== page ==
top of page
Search

Fear Street: 1978 (2021)

Picking up immediately after the events of the first, I was surprised at how well established and interconnected these films where. Even if only briefly, it was a very smart decision to have the remaining surviving members set up the story for this next chapter. I was expecting all three parts of the trilogy to be stand alone entries with a small sub-plot inclusion at the end of the third film, tying all three together. If this can continue on into the closing chapter, I think this might possibly be one of the stronger over arcing stories from a horror series I've come across. Being filmed as a trilogy from the start is something that is working extremely well for these films. Being a big 80's rock music fan, this score seemed to resonate with me much more than the 90's soundtrack in the first film. As much as I loved the score from the first this felt much more in keeping with my musical tastes, featuring heavy hitters such as David Bowie, Buzzcocks, Kansas and The Blue Öyster Cult. I must admit though, I didn’t personally like the use of the 70's/80's style movie score. I understand that this was deliberately done to be in keeping with the era but, the dramatic nature of it felt very dated and strangely almost out of place here. There is certainly some extremely graphic and violent kills in this entry, all of which look outstanding and from what I could tell, look mostly practical. One of my favorites is the decapitation of Gary (who is played by Drew Scheild from 'Halloween 2018' fame), his death was so sharp and unexpected in that moment. I did like that this film had the bravery to kill kids, granted these are all done off screen (and rightly so). This is just something I was very surprised to see happen but it also felt like a wasted opportunity. Having a slightly older cast would have made for much more on screen carnage and violence. This is an era of slasher films that was renowned for the creativity of its kills, something I think this film slightly missed the mark on. The casting here is flawless. Sadie Sink who plays Ziggy is an incredibly talented actress who I strongly believe is going to go on to do great things in the genre. I can't help but feel like she is slightly under utilised in the first half of this film and I think I would have preferred her to have a much more prominent role throughout. I found Emily Rudd who plays Ziggys older sister Cindy to be another of the stand out, along with McCabe Slye as Tommy (who would go on to become the Camp Nightwing Slasher). These and many others all seemed to naturally fall into place within the chosen era, providing a much needed sense of authenticity. In my review for part one, I said how the Camp Nightwing Slasher was my favourite of the group and how I would like him to have a much bigger role in the sequels. Well that is definitely the case here, however, it wasn't explored exactly how I imagined. I found his reveal to be fairly predictable and underwhelming and the absence of his mask throughout majority of the run time to be something that really bothered me. He didn't feel half as intimidating as he did in part one and I think the demystification of his character is likely to be the cause of that. Revealing too much about him too early on was a mistake, in my opinion. I know that this is widely popularised as the strongest of the trilogy, but for me, I couldn't help but find it slightly weaker in comparison to part one. That's not to say this is a bad film in any way, it was a very enjoyable 80's throwback camp slasher. I just think the humour was stronger in the first and the killers overall seemed to hold much more impact. The sole focus being on one antagonist here for the majority of the run time was disappointing to say the least. With such strong character development with various slasher villains previously, I think I was just expecting slightly more from this entry than what we ultimately got.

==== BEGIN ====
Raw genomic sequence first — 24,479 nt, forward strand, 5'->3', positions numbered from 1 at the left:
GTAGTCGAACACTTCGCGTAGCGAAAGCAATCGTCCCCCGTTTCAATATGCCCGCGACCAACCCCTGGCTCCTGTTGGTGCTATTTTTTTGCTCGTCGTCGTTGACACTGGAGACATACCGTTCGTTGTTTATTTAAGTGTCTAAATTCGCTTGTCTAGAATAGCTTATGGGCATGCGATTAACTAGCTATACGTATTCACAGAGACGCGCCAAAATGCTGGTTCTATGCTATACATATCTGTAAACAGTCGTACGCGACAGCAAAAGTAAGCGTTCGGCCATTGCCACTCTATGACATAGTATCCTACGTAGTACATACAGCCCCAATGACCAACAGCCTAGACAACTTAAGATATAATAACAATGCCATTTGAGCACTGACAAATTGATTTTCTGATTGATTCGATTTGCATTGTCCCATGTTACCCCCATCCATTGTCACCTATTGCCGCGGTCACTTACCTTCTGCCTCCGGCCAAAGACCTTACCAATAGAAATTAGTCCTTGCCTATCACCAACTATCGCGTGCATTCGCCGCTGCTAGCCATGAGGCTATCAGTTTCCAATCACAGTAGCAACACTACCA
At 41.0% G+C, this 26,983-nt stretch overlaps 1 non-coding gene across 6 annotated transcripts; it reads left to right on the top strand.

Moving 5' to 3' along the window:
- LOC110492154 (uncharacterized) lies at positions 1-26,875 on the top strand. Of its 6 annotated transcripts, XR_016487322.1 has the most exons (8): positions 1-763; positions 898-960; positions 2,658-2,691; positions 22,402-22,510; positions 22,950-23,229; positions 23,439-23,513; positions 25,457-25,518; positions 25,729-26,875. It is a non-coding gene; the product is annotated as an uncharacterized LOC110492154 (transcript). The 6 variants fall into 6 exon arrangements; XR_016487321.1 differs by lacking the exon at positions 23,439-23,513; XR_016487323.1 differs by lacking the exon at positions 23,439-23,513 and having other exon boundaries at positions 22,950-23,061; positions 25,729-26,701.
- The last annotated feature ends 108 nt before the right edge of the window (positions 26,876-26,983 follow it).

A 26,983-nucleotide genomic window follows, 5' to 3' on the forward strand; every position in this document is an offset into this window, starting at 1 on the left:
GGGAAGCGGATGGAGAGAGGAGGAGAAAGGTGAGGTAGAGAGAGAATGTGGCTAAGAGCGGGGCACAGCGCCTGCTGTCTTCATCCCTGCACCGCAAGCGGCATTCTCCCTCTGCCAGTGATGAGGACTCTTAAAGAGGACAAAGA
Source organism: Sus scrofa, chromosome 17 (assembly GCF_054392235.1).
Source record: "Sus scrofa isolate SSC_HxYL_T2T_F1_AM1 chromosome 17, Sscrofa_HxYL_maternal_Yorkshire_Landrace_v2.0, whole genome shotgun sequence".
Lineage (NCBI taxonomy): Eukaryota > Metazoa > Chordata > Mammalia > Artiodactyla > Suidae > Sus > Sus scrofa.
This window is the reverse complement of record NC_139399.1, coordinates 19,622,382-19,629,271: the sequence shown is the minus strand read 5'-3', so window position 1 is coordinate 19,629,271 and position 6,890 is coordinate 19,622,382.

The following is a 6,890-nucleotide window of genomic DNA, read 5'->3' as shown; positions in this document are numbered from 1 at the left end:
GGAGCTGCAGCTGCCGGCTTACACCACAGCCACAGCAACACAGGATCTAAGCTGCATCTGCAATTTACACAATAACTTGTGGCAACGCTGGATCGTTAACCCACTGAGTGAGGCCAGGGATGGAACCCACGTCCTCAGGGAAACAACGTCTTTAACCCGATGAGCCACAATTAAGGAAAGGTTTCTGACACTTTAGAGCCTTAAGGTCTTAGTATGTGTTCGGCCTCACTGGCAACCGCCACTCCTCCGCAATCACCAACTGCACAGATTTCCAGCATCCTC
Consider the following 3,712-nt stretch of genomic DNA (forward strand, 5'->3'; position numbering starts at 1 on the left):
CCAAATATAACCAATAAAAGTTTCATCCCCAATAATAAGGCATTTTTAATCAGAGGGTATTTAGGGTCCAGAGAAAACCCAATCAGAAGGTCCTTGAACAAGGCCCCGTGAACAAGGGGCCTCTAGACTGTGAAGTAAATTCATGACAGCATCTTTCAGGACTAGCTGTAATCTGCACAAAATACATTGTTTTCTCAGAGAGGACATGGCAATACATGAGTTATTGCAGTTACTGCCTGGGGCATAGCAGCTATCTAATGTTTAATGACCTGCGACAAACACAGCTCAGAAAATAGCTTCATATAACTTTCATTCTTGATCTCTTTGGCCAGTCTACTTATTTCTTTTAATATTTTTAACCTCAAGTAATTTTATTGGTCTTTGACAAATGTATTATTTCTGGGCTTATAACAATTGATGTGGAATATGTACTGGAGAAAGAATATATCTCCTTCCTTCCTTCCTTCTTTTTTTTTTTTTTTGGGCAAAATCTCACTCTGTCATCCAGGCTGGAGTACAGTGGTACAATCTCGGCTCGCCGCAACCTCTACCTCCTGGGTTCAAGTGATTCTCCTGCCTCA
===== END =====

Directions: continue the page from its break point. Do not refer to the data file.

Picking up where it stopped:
💀💀💀1/2



Comments


bottom of page